Please wake me when #techtober is over. https://t.co/WW8WwQxOVX
-looks outside- Yep, the sky is blue.
Nikki Finke at Deadline Hollywood Daily is saying that executives at Paramount or more than just a bit displeased about the content of the episode entitled “The China Probrem”. It wasn’t the “A” story that had to deal with Cartman trying to stave off an impending Chinese invasion of the USA, but the “B” story that dealt with the other boys trying to cope with imagery of George Lucas and Steven Spielberg raping Indiana Jones.
Yeah… you read that right.
The kids saw Indiana Jones and the Kingdom of the Crystal Skull over the summer, and having been dealing with the guilt of having watched their favorite adventurer getting “raped”, and not doing anything about it. Of course the rape was metaphorical for the disaster the script was, but at three separate points in the episode, we were shown Lucas and Spielberg actually raping Indiana in scenes that were homages to rape scenes from A Clockwork Orange, The Accused and Deliverance, as well as sending up all the scenes in rape movies where people will finally agree to helping the victims. At the very end of the episode we were also treated to Spielberg and Lucas raping a Stormtrooper from Star Wars… it was a very uplifting episode.
There are others who are saying the rape metaphor shouldn’t have been used at all. While I certainly do not find the traditional definition of rape amusing at all, how many times have people and writers said, “They raped my childhood…”, “They raped that character…”, “The government is raping us…” etc? The word has taken on so many meanings in our lexicon, but did anyone stop to think that was what the show was trying to portray? I heard many people say Indiana got raped by the fourth movie, so the show just took it literally, and people get worked up over it. You have to selective sensitivity.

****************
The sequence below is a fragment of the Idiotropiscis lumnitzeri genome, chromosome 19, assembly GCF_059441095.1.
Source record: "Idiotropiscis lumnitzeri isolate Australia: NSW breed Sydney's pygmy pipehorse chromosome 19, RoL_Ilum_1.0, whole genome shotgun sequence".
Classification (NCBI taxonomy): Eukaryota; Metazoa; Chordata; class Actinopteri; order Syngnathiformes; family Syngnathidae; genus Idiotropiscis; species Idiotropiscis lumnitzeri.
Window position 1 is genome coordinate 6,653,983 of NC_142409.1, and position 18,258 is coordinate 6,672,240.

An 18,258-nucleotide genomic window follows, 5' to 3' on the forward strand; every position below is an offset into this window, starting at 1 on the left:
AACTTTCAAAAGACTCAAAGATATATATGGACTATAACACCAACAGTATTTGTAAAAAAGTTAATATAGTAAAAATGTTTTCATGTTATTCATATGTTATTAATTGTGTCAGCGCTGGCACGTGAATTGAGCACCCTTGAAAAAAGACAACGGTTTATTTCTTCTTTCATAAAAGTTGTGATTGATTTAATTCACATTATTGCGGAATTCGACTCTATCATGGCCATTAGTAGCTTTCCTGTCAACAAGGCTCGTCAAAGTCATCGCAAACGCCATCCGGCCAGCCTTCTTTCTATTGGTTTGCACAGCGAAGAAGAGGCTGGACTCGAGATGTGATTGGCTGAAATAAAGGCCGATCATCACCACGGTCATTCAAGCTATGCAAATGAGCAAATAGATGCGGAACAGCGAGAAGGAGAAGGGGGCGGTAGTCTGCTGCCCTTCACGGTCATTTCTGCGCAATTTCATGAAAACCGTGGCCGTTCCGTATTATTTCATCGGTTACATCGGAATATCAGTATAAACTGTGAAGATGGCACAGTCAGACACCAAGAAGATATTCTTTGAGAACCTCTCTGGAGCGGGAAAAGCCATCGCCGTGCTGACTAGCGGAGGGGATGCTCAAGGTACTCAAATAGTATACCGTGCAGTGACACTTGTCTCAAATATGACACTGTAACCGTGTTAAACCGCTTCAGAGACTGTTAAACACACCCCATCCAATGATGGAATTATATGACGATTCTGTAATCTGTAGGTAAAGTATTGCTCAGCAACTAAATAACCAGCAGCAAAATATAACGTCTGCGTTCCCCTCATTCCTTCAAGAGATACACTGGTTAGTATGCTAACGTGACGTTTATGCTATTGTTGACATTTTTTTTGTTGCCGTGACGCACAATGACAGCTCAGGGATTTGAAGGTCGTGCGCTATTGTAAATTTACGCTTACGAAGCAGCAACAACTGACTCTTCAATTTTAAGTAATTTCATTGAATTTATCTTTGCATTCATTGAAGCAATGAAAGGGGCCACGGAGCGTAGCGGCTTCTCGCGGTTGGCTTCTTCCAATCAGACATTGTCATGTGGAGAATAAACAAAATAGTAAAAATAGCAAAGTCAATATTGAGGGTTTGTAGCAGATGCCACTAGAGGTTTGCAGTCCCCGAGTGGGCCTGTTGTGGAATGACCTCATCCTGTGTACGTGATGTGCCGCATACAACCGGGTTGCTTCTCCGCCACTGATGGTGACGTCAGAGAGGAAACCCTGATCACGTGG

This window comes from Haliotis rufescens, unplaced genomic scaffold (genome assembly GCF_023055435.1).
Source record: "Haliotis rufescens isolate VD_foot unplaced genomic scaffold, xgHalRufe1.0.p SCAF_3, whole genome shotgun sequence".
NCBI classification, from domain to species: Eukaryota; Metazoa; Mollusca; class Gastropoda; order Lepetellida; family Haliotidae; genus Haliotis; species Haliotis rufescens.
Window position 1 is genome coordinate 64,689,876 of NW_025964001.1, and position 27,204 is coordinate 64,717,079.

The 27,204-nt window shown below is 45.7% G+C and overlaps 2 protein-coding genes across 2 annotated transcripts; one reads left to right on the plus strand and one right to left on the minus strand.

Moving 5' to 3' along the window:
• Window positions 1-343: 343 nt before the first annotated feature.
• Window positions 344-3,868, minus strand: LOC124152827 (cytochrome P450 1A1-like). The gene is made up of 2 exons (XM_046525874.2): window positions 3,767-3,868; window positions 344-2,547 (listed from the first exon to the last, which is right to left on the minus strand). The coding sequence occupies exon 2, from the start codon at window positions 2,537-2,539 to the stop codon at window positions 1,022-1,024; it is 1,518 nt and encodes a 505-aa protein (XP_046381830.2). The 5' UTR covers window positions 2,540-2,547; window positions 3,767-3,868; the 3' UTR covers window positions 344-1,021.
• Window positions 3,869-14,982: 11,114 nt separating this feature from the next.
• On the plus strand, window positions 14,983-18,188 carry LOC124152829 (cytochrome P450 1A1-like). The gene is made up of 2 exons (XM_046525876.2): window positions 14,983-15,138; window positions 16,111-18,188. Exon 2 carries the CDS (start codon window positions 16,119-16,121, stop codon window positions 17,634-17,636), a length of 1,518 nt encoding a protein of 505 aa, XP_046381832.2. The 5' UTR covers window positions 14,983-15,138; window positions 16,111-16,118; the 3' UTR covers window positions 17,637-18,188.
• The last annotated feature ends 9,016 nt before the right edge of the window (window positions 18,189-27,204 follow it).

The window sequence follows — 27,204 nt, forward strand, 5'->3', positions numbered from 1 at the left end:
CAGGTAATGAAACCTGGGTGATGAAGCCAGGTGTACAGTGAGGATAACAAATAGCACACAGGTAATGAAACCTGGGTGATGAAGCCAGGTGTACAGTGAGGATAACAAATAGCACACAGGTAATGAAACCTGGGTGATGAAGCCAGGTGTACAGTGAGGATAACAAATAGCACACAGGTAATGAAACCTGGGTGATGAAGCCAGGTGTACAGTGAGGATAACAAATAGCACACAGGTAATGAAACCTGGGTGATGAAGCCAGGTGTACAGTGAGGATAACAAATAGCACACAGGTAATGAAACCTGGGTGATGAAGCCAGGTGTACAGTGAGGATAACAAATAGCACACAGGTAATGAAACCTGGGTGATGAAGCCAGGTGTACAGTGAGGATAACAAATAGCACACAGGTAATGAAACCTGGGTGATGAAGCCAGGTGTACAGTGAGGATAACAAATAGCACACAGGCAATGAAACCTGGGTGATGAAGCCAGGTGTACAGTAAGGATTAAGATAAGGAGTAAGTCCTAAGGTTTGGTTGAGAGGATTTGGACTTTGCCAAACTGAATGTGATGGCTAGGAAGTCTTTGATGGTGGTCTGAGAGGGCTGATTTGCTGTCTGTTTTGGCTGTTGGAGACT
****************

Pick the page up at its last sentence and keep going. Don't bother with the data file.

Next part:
According to Ms. Finke, Paramount execs are not happy with parent company Viacom as they also own Comedy Central, and allowed this episode to go forward. I would image a lot of their anger is because the DVD for the movie is coming out on October 14th, so having the movie picked on so publicly this close to release probably doesn’t thrill them. Also according to Ms. Finke, Paramount is planning to keep quiet on the subject in public venues as they want the issue to go away, but since when have bloggers allowed an issue to die?
This isn’t the first time Paramount has been angry at Matt Stone and Trey Parker, the creators of the series. Back in 2006 they were also displeased with them over the Tom Cruise/Scientology episode, “Trapped In A Closet”, as Cruise was one of their biggest box office draws at the time. At that time they did complain, and the episode was pulled from the usual rotation after only one repeat airing. I think it is rather obvious that the suits at Paramount need to get a much thicker skin about things.
South Park works because all subjects are equal fodder for them, and it is just about guaranteed that there will eventually be an episode that offends you/insults something you believe in. If the show was to consider Paramount properties off limits, how would that be fair? It wouldn’t.
It concerns me that comedy writing seems to be taking so many hits from various sides as of late. Earlier this week we had the Saturday Night Live video pulled from the web over two jokes at the expense of a couple involved in the sub-prime loan disaster. Now we have South Park under fire again for making fun of another company in the Viacom family. Are we suddenly seeing the rise again of the political correctness boom from the 1980’s and comedy writers are going to have what they can write about being dictated to them by committee and lawyers?
Comedy, and all of its derivatives such as satire, should enjoy the utmost freedom under the 1st amendment, but yet it seems there are many out there who feel it should have more and more restraints put on it. Is it outright censorship? No, but suggesting things shouldn’t be written about sure is a close second.